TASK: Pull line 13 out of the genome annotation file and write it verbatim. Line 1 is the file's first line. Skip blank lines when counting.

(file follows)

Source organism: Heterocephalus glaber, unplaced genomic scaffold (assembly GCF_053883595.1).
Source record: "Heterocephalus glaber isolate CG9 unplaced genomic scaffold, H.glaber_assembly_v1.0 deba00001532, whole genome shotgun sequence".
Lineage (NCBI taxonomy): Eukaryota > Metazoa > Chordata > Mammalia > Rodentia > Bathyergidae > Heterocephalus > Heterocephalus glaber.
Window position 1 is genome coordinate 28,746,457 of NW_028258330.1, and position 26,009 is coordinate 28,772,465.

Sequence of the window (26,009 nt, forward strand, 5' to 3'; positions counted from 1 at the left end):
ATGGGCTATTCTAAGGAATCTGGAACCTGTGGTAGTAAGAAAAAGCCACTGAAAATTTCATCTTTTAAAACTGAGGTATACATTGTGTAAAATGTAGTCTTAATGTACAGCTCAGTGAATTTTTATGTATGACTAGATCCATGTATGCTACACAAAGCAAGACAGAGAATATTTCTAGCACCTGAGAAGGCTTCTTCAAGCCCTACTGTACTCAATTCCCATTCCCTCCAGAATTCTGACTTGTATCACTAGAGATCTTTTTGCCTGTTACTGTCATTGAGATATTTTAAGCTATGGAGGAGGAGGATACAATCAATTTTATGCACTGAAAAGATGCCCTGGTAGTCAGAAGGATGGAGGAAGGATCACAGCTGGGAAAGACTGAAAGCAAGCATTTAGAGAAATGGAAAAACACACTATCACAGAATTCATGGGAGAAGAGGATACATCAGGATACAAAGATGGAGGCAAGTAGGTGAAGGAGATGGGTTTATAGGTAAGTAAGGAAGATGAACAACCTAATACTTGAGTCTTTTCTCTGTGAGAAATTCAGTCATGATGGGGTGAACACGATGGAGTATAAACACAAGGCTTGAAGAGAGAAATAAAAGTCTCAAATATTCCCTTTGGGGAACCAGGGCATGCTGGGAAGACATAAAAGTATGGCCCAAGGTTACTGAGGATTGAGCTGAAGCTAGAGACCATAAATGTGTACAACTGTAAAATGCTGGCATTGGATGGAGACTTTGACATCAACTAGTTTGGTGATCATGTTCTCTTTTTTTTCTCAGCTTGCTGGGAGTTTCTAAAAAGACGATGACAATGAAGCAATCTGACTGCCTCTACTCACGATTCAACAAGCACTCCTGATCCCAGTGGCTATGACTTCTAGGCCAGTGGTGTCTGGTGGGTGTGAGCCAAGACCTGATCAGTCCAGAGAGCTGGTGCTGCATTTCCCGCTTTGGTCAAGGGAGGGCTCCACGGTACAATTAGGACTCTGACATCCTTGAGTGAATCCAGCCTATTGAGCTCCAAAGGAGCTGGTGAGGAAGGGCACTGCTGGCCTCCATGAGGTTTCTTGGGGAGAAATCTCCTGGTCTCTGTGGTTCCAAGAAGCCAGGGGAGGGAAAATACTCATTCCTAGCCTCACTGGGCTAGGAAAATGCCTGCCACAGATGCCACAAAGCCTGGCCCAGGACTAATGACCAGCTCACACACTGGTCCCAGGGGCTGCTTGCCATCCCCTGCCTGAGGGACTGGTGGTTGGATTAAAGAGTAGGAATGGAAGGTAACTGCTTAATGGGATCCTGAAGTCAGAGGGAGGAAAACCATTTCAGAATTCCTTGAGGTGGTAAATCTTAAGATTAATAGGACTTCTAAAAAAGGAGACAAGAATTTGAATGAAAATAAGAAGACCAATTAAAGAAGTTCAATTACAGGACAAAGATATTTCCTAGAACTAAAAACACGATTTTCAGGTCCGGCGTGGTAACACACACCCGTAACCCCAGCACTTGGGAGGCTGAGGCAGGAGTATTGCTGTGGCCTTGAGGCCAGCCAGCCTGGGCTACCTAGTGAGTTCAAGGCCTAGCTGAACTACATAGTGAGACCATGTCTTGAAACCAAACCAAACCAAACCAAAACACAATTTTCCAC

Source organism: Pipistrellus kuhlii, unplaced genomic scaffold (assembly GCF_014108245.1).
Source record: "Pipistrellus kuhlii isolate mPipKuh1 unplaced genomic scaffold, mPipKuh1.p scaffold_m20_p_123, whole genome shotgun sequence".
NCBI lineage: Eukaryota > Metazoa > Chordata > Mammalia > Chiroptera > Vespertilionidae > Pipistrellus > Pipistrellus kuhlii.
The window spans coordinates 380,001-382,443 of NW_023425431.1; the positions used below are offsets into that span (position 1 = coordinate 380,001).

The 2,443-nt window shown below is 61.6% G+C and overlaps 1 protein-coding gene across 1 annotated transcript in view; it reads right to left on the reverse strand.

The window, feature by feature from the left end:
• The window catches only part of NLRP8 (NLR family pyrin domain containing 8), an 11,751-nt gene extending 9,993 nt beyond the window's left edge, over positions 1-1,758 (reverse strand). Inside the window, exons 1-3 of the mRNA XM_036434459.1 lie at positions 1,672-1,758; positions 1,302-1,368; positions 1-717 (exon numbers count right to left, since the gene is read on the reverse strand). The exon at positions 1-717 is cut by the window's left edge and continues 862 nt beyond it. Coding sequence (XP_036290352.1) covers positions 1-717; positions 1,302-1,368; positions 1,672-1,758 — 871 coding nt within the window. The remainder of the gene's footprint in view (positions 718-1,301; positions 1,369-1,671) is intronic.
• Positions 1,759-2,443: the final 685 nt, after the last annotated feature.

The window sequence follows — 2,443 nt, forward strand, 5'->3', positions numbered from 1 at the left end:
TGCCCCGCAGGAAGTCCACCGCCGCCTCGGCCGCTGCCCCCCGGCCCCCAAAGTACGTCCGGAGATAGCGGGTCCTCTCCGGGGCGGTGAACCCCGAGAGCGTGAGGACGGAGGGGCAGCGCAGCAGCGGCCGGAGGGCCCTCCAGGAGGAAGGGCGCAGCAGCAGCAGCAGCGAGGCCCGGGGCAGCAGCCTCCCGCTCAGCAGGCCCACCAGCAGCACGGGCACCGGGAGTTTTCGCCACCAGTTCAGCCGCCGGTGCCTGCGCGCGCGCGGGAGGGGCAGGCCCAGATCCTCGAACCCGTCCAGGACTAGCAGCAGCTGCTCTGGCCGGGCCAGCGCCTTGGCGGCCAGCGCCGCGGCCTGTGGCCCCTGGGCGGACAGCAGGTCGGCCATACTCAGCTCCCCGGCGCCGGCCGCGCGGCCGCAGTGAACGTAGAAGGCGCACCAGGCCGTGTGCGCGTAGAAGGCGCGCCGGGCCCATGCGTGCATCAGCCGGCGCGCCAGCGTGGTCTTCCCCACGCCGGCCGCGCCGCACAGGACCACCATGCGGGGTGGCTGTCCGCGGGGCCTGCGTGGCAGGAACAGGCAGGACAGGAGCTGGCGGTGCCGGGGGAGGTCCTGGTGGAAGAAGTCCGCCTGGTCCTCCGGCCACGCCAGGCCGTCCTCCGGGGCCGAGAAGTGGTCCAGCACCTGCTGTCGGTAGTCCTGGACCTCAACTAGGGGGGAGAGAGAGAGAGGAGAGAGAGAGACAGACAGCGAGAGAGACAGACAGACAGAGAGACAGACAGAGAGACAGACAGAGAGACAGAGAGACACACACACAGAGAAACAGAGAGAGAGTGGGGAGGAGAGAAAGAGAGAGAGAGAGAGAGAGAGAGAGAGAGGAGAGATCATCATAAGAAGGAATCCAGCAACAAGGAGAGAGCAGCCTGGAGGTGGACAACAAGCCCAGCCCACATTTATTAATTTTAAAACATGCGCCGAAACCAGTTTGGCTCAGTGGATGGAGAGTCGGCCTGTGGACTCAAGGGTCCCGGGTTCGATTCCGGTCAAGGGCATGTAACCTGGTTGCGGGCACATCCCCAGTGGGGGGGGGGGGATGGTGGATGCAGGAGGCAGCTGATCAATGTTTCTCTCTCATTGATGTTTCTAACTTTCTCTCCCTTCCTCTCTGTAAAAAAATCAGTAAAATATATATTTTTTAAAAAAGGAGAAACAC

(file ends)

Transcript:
• The window catches only part of NLRP8 (NLR family pyrin domain containing 8), an 11,751-nt gene extending 9,993 nt beyond the window's left edge, over positions 1-1,758 (reverse strand). Inside the window, exons 1-3 of the mRNA XM_036434459.1 lie at positions 1,672-1,758; positions 1,302-1,368; positions 1-717 (exon numbers count right to left, since the gene is read on the reverse strand). The exon at positions 1-717 is cut by the window's left edge and continues 862 nt beyond it. Coding sequence (XP_036290352.1) covers positions 1-717; positions 1,302-1,368; positions 1,672-1,758 — 871 coding nt within the window. The remainder of the gene's footprint in view (positions 718-1,301; positions 1,369-1,671) is intronic.